Moat Not Under Attack Despite Near-Term Difficulties
We assign Cognizant a narrow economic moat rating stemming from its intangible assets and customer switching costs associated with its services, which we find to be common moat sources across the IT services landscape.
Cognizant operates under two service lines: consulting and technology services, and outsourcing. Under the former, Cognizant offers traditional enterprise consulting as well as application development, system integration, and software and application testing. Under the outsourcing division, Cognizant provides application maintenance and infrastructure and business process services. We think Cognizant exhibits switching costs, particularly in business process as a service. Examples of BPaaS offerings include claims processing and healthcare plan administration. BPaaS is often a hearty extension of a company’s operations that requires significant tailoring to a client’s needs. BPaaS contracts tend to last several years, which we believe to be a function of the significant time it takes to adjust to a client’s wants and needs; these could differ significantly from even a competitor in the same vertical. In addition, we think application maintenance and infrastructure services exhibit high switching costs due to their mission-critical nature. If enterprise software experiences significant downtime or a poor release, or if a company’s servers are not properly maintained or well balanced in terms of loads, a company can bear immense costs. Cognizant ranks highly among competitors when it comes to infrastructure and cloud services offerings; it is number three in HFS Research’s rankings based on execution, innovation, and adapting to customers’ needs. The greater the deal size, the more friction there will be in switching infrastructure service providers. We therefore take Cognizant’s large deal size to be indicative of the high switching costs among the company’s clients.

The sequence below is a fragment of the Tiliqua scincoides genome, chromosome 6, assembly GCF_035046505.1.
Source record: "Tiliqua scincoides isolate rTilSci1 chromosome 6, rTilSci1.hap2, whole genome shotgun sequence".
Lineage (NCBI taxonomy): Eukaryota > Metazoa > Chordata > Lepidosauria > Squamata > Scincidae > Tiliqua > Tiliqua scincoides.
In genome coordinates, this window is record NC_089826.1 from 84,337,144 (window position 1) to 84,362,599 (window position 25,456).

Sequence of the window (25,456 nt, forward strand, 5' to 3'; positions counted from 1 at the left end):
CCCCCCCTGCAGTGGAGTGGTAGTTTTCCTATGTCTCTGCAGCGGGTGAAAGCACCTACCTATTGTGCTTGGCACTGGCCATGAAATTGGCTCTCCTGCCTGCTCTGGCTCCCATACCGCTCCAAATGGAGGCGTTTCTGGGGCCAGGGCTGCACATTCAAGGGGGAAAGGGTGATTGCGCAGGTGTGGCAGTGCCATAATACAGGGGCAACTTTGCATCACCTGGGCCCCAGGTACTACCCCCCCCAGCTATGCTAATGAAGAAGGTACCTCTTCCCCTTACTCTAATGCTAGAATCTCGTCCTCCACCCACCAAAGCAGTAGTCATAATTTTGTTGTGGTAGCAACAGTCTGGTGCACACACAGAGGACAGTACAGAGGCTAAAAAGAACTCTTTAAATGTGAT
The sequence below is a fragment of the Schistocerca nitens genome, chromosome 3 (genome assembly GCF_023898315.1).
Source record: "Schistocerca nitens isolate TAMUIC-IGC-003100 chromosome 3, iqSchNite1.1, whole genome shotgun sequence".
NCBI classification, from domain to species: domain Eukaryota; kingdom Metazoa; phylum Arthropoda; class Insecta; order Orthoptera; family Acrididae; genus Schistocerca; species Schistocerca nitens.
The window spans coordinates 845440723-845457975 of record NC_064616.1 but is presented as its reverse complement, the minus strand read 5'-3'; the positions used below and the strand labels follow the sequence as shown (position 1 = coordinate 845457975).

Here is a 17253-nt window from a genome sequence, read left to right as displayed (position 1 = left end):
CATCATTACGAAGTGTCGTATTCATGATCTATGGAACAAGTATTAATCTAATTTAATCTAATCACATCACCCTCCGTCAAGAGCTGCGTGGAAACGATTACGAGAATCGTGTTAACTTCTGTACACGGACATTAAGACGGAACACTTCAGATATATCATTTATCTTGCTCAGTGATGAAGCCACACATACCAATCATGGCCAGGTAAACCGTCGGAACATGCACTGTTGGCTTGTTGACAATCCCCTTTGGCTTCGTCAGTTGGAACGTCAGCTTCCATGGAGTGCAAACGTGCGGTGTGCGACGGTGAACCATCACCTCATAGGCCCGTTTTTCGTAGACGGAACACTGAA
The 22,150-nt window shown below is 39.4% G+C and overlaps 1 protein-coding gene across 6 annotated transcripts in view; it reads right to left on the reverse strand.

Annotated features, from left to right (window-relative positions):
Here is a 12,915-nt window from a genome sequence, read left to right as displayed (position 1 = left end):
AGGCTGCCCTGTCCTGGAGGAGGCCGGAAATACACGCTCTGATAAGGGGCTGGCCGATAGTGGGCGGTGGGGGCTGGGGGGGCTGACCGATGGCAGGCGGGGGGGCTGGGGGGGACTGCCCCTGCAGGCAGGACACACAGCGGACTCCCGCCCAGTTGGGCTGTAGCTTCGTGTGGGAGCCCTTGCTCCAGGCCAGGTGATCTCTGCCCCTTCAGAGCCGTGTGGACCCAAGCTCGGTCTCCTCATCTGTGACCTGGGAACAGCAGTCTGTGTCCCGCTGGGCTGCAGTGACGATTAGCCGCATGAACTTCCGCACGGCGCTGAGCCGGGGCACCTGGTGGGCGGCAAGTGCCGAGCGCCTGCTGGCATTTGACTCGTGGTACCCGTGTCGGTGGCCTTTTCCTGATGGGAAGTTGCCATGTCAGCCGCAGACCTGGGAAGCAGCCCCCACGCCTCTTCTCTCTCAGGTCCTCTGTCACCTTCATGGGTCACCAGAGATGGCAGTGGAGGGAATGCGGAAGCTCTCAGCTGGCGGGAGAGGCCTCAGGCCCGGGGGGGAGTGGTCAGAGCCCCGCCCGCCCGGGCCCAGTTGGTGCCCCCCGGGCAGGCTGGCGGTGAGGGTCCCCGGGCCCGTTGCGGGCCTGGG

Cognizant reports that more than 90% of overall revenue each year is derived from existing customers at the beginning of the year. With less than 10% revenue growth in recent years, that leaves dollar renewals each year at least growing minutely, which we think supports our switching cost argument. We think that the costs of even shorter-term projects under Cognizant’s consulting and technology services umbrella bear switching costs because of the high costs of failure if software implementation does not go as planned or if quality assurance testers fail to detect software vulnerabilities. This makes familiarity with Cognizant a friction in switching IT servicers for the next project.